Derek Steeden and Kedi Huang discuss how cashflow-driven investment can help defined benefit pension schemes manage cashflow and meet long-term funding targets
As a defined benefit (DB) pension scheme matures, its investment strategy needs to increasingly focus on delivering income to pay benefits, to avoid having to sell assets at short notice in potentially volatile markets. How can this be achieved with a high degree of confidence while generating a sufficient investment return to reach full funding on a low-risk basis? Cashflow-driven investing aims to solve this challenge, meeting both growth and liability matching objectives.
Government bonds and investment grade credit form the core of a cashflow-driven investment (CDI) strategy, as bonds can be matched to a target cashflow profile with a high degree of confidence. But with many schemes being less than 80% funded on a low-risk basis, higher returns are needed. Traditionally, growth assets such as equities are held to deliver higher returns until it is affordable to switch equities into bonds. However, there is a risk that a persistent deficit will remain if those assets do not deliver the returns required of them, and so de-risking might never proceed.
Reducing the risk
Our research shows that adopting a CDI approach can mitigate this downside risk as, when held to maturity, assets such as private debt can deliver greater liability-matching without the low returns associated with investment-grade bonds, or the capital volatility associated with equity. This is illustrated in Figure 1.
We modelled the evolution of the funding level (on a low-risk valuation basis) over the next 15 years for a scheme with typical asset allocation (source: the Pension Protection Fund). The 5% and 95% percentiles of funding level are shown by the blue lines in Figure 1. While the funding level rises to reach 100% in the central scenario, there is a significant chance of a persistent deficit (a 5% chance that the funding level remains below 70%).
Switching to a CDI investment approach, shown by the shaded pink area, involved no loss of expected return – the funding level in the central scenario is similar to the traditional asset allocation. However, the risk of a persistent deficit remaining is reduced.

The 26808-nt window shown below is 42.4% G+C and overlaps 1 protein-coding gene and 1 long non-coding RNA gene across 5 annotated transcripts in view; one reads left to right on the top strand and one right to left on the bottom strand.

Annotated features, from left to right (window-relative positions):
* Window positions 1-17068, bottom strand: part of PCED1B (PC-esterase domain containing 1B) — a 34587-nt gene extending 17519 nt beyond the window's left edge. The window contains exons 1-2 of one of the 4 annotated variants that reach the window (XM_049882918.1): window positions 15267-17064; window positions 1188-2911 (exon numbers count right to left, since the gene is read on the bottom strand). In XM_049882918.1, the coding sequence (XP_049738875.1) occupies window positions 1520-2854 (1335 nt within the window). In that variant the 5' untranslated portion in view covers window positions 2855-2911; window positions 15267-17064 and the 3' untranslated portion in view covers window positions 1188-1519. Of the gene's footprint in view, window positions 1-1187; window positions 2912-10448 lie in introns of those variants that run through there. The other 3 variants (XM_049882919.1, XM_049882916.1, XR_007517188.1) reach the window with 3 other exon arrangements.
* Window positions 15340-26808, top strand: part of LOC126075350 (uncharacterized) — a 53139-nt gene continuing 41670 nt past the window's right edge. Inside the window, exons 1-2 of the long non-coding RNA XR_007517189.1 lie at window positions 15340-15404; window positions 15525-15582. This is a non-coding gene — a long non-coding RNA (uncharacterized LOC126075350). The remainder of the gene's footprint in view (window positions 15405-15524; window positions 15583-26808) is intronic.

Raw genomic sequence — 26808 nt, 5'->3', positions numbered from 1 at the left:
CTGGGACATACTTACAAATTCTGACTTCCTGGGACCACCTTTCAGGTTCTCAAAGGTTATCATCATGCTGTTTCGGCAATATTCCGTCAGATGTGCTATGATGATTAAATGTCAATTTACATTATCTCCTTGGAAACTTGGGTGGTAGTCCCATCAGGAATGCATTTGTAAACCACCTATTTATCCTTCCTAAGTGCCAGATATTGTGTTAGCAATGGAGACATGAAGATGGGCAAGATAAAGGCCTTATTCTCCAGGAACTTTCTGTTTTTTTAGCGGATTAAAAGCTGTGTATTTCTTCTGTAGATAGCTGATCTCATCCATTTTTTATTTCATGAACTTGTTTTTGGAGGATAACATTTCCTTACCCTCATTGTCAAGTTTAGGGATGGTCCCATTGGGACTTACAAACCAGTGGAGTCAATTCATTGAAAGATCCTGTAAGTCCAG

The journey to maturity
Let’s explore the characteristics of schemes as they transition to a de-risked position. The range of asset classes discussed, and their potential match to the CDI strategy objectives, are summarised in Figure 2.
1. A young DB scheme will have many years before significant liability cashflows fall due. This is the time to seek assets offering attractive yields that will benefit from inflation exposure in the decades to come, particularly where ownership of the underlying asset provides additional security. ‘Real assets’ – for example real estate, infrastructure, and natural resources such as timber and wind farms – offer many of these features. Precise cashflow matching will not be possible, as few fixed income assets exist beyond 30 years and those that do may limit the scheme’s options in future years. In any case, other risk factors will dominate. These could include derivative and foreign exchange mark-to-market moves, or changes in the liability profile due to members who have not yet retired.
2. As scheme funding improves and the level of return required from assets reduces, predictable cashflows become more feasible to secure. The scheme can now purchase assets with higher credit quality, but still needs a sufficiently high investment return to reach full funding on a low-risk basis.